2. Enable students-as-leaders
Creating opportunities for co-teaching (i.e., when students contribute to the lesson structure) is an essential part of cultivating CRE in the classroom. It disrupts the traditional authoritarian ‘chalk and talk’ practices of eras gone by, creating an atmosphere of collaboration and compassion instead.
Having students as leaders ultimately builds inclusivity, develops their sense of agency, and makes them aware that their perspectives matter.
3. Give students a choice
Oppressive environments are often those where people feel they have no voice and no choice. When students are given the freedom to engage in education in a way that plays on their strengths and interests, they perform better and have greater satisfaction. It’s, therefore, essential to give students the opportunity to engage with the curriculum in a more personal manner.
For example, when completing solo projects about an author or a person in history, ask your students to pick their own subjects. This will enable students to make personalized connections with the curriculum and it also lets them choose the information they wish to share with the class – providing a diverse range of perspectives when it comes to presenting work.
4. Build safe spaces
To engage in open and, at times, difficult dialogue, students first need to feel like they are in a safe and non-judgmental environment. It’s worth developing some ground rules and establishing a set of guidelines about how discussions happen.
Just as a physician or therapist eases their patient into a difficult conversation, the same approach rings true when cultivating CRE in the classroom.
At the start of a lesson, you can give your students an overview of the lesson plan, which includes the themes and talking points. This prepares them for what will come up during the lesson and gives everyone time and space to settle into the discussion or alert the teacher if they are uncomfortable with the lesson material. CRE Hub has some great resources on how to implement CRE practices into your teaching.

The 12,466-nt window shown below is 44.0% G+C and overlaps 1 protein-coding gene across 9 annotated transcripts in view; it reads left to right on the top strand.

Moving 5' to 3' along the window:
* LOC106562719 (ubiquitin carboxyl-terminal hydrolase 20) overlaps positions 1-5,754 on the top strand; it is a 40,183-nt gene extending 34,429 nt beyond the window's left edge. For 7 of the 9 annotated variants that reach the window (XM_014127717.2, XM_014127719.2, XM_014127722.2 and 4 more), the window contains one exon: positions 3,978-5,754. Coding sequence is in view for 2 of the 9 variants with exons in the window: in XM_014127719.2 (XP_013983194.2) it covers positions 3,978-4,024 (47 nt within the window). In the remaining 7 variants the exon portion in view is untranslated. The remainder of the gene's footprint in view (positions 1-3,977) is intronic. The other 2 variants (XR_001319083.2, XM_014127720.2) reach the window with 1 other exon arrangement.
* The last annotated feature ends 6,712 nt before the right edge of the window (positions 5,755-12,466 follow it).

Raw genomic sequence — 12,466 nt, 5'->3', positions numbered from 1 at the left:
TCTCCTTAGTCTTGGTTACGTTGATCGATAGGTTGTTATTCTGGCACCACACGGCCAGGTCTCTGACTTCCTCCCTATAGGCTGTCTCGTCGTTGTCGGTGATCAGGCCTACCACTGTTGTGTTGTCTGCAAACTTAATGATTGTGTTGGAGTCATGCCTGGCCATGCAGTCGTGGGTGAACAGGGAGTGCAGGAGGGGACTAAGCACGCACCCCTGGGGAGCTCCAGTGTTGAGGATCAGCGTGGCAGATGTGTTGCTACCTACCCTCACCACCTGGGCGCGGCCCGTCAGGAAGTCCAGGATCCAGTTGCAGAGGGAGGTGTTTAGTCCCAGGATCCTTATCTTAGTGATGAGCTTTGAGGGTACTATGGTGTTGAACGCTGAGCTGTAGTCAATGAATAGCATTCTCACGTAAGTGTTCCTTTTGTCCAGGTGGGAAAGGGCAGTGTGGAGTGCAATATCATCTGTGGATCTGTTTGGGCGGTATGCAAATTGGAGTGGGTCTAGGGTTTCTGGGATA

Give every student a voice
For Britney Horton, a Digital Coach at Denver Public Schools, the challenge was integrating technology in the classroom in a way that enabled CRE for both the teachers and students.
Using the DisplayNote Montage wireless presentation tool, students can now share the content from their Chromebook screens to the main classroom display for all the room to see. Sometimes, it can be difficult for students to vocalize their thoughts; by sharing their screens, they can share their ideas and perspectives more easily. Britney says this gives students a voice in the classroom.
Montage flips the dynamic of the classroom, enabling the students as leaders. When it comes to strategies for implementing CRE, giving every student a voice is instrumental in cultivating a more culturally responsive environment.
DisplayNote has made screen sharing really accessible for our students, especially the younger students who have a lower grasp of technology…There’s no complicated setup process for teachers or students; the technology is easy to use and easy to adopt.Britney Horton – Digital Coach, Denver Public Schools
Britney recently hosted a webinar on how to align screen sharing technology with the learning goals of the classroom and institution. This included:
– How to best implement screen sharing technology in the classroom.
– Which teaching goals screen sharing best serves.
– How to use screen sharing most effectively in the classroom.
Webinar: Screen Sharing for Instructional Technology Coaches
Learn how to align screen sharing technology with the learning goals of the classroom and institution, plus much more.